Mr L E GROOM (DARLING DOWNS, QUEENSLAND) - Yes, they have frequently done so. Moreover, whenever any visitors desire to obtain information regarding the resources of the State, or the conditions of life within it, they afford every assistance in their power. They offer facilities for members representing the southern parts of the State to acquire a knowledge of the northern districts, and at one time they allowed Members of Parliament to make a trip once a year to the northern districts with this object in view. This is really all that is suggested by the Minister. It has never been proposed that any big junketing trip should be entered upon, or that >ve should enter upon a large picnic of .any description. Wo know that the visits of inspection to the proposed sites for the federal capital were characterized as picnics, but I venture to say that no inspection was ever more economically managed than that in which honorable members of this House took part. The information I gathered during that visit to New South Wales afforded me knowledge which I could not -have acquired otherwise. We may read articles and reports, and see photographs, but we can obtain no such information as can be gained by a personal inspection, and by personal contact with those who are engaged in industrial occupations). We have not heard the last of the coloured-labour problem in Queensland. That is bound to be a recurring question for some time to come, and we shall probably have to face further agitations in reference to it. The representatives of that State have their own opinions, but we do not wish it to be supposed that the representatives of other States blindly follow us. Every man in this House owes it to his conscience to decide according to the best evidence he can obtain, and we desire that honorable members should study all these matters at first hand for themselves. I am not advocating a junketing trip, but I hope that the Minister will adhere to his idea, and afford reasonable opportunities to honorable members for visiting Queensland and other distant States. We are thankful to the Victorian representatives for what they have done to extend our information regarding the resources and industries of that State. They have organized trips, and they have given us opportunities of inspecting their factories, and I can honestly say that the inspections I have made have been revelations to me. I believe that the same thing will happen to honorable members who make visits to the other States. We have a magnificent continent, and we should make ourselves acquainted with it as closely as possible. Honorable members have had their attention' very largely confined to their own States, and we now ask them to avail themselves of every opportunity to gain a more extended knowledge. There is no desire on the part of the Government to incur lavish expenditure. They simply wish to do what is fair and reasonable, in order that honorable members may be in a position to do justice to all parts of the Commonwealth. There is a strong feeling amongst the people of Queensland that that State should be visited by honorable members, either singly or in a body, and they will be only too glad to extend every courtesy and consideration to those who may be able to partake of their hospitality AVe ask honorable members to come and see us, and to give us a verdict according to their consciences.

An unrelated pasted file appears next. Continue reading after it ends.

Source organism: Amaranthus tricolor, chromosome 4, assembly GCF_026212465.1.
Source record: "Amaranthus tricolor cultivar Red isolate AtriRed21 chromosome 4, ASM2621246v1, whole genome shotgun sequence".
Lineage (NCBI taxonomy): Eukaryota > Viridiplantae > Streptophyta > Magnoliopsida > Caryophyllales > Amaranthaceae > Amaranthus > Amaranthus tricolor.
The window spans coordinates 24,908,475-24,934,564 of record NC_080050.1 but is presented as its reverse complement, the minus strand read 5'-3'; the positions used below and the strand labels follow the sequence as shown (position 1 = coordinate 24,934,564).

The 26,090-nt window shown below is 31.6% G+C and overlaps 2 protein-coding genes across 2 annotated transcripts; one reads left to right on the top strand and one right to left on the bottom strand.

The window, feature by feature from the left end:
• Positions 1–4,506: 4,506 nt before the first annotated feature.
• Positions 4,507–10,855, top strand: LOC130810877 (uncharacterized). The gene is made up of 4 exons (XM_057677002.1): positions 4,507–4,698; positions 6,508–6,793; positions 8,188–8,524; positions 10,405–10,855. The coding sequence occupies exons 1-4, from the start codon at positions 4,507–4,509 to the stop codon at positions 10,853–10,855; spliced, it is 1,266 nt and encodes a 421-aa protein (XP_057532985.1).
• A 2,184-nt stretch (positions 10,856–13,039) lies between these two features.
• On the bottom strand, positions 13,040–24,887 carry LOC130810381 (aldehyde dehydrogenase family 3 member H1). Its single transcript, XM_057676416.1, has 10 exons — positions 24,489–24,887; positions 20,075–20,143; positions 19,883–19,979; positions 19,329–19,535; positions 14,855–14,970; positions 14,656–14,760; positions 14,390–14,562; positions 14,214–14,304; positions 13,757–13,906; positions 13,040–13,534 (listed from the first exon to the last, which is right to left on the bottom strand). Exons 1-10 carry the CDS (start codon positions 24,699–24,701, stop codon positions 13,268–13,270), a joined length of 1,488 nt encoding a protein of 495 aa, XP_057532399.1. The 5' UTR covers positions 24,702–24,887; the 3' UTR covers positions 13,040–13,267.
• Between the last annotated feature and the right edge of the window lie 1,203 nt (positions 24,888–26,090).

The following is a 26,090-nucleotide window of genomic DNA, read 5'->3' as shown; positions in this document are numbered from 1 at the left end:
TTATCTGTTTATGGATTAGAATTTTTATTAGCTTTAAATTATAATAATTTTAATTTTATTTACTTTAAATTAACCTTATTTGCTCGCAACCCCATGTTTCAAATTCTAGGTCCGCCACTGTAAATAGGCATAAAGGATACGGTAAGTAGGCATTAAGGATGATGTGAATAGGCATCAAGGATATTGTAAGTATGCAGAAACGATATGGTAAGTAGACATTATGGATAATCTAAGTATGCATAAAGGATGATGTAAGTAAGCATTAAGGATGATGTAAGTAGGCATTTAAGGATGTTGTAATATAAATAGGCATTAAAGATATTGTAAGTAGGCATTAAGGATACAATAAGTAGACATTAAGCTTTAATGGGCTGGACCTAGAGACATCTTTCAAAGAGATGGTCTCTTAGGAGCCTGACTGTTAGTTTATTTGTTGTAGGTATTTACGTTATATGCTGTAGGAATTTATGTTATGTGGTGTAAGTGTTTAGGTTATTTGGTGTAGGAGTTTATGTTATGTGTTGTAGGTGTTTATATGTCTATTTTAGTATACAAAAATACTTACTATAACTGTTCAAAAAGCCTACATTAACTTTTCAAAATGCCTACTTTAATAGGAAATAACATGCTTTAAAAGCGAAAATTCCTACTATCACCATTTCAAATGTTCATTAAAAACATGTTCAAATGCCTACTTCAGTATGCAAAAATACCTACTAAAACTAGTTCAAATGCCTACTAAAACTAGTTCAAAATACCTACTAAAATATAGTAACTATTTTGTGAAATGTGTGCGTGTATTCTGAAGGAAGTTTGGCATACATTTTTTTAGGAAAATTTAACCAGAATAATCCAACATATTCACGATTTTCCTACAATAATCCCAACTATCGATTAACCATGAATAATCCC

Suggest corrections